Canterbury is a historic English cathedral city, which lies at the heart of the City of Canterbury, a district of Kent in South East England. It lies on the River Stour.
Originally a Brythonic settlement, it was renamed Durovernum Cantiacorum by the Roman conquerors in the 1st century AD. After it became the chief Jutish settlement, it gained its English name Canterbury, itself derived from the Old English Cantwareburh ("Kent people's stronghold"). After the Kingdom of Kent's conversion to Christianity in 597, St Augustine founded an episcopal see in the city and became the first Archbishop of Canterbury, a position that now heads the Church of England and the worldwide Anglican Communion (though the modern-day Province of Canterbury covers the entire south of England).
Many historical structures remain in the city, including a city wall founded in Roman times and rebuilt in the 14th century, the ruins of St Augustine's Abbey and a Norman castle, and perhaps the oldest school in England, The King's School.
Canterbury's array of shop windows beckon with a kaleidoscope of colours, inviting you to sample what's on offer. Many of the high street names are here as well as a delightful range of independent retailers. The King's Mile has an atmosphere all of its own while the city's St Dunstan's, West Gate Towers and Northgate areas have a range of specialist and individual outlets. There are a number of markets that take place throughout the Canterbury district from weekly general markets to farmers' markets.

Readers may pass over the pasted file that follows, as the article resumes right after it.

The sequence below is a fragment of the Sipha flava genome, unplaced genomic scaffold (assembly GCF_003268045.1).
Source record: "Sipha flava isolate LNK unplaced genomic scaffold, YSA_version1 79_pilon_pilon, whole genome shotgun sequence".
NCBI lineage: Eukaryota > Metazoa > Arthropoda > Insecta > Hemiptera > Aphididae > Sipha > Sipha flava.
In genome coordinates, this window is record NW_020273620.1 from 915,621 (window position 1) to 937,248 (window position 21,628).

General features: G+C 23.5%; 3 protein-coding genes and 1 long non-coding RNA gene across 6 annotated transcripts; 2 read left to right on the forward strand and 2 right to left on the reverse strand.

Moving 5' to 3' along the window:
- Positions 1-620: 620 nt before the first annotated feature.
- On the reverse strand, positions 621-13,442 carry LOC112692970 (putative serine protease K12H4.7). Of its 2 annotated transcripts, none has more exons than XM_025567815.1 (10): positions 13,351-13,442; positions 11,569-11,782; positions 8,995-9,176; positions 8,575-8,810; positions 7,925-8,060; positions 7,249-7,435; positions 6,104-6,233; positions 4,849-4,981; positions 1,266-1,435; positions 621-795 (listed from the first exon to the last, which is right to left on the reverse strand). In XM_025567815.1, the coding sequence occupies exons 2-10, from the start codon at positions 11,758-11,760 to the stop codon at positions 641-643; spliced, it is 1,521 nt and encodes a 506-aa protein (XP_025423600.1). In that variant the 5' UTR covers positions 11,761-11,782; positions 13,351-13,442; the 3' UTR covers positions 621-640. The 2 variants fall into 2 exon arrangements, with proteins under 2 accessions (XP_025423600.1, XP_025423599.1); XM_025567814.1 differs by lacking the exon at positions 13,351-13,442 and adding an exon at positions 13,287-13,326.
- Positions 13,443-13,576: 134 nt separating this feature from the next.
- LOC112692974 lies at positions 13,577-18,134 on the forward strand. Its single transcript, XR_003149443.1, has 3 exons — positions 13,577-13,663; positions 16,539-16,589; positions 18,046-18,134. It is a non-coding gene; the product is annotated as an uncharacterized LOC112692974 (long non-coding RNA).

Canterbury offers a vast range of fantastic eateries. There is something to satisfy all taste buds; whether you want a Michelin star gourmet meal, a romantic meal for two or a meal with a party atmosphere, there is a venue to suit all desires. Or maybe you just want to sit down, relax and watch the world go by in one of our numerous cafés or tea shops serving home baked food and a cup of English tea.
Whitstable's traditional charms, strong arts culture and rich maritime history sit easily with its renaissance. Along the coast at Tankerton, grassy slopes dip to meet the sea. Many roads in Whitstable will lead you to the sea. Whether you take the main route through the town or enjoy haphazard progress through quiet lanes and alleyways with eccentric names such as Squeeze Gut Alley, you'll end up at the harbour.
- Canterbury Cathedral. St Augustine, sent by Pope Gregory the Great, arrived in 597AD as a missionary and became the first Archbishop, establishing his seat (or 'Cathedra') in Canterbury. In 1170 Archbishop Thomas Becket was murdered in the Cathedral and ever since, the Cathedral has attracted thousands of pilgrims, as told most famously in Geoffrey Chaucer's Canterbury Tales. The Cathedral houses a Romanesque Crypt, dating back to the 11th century, a 12th century early Gothic Quire and a 14th Century Perpendicular Nave. Beautiful medieval stained glass windows illustrate miracles and stories associated with St Thomas. Visitor facilities range from guided tours and audio tours to private evening tours and 'behind the scenes' tours to the Stained Glass Studio, Archives and/or Library.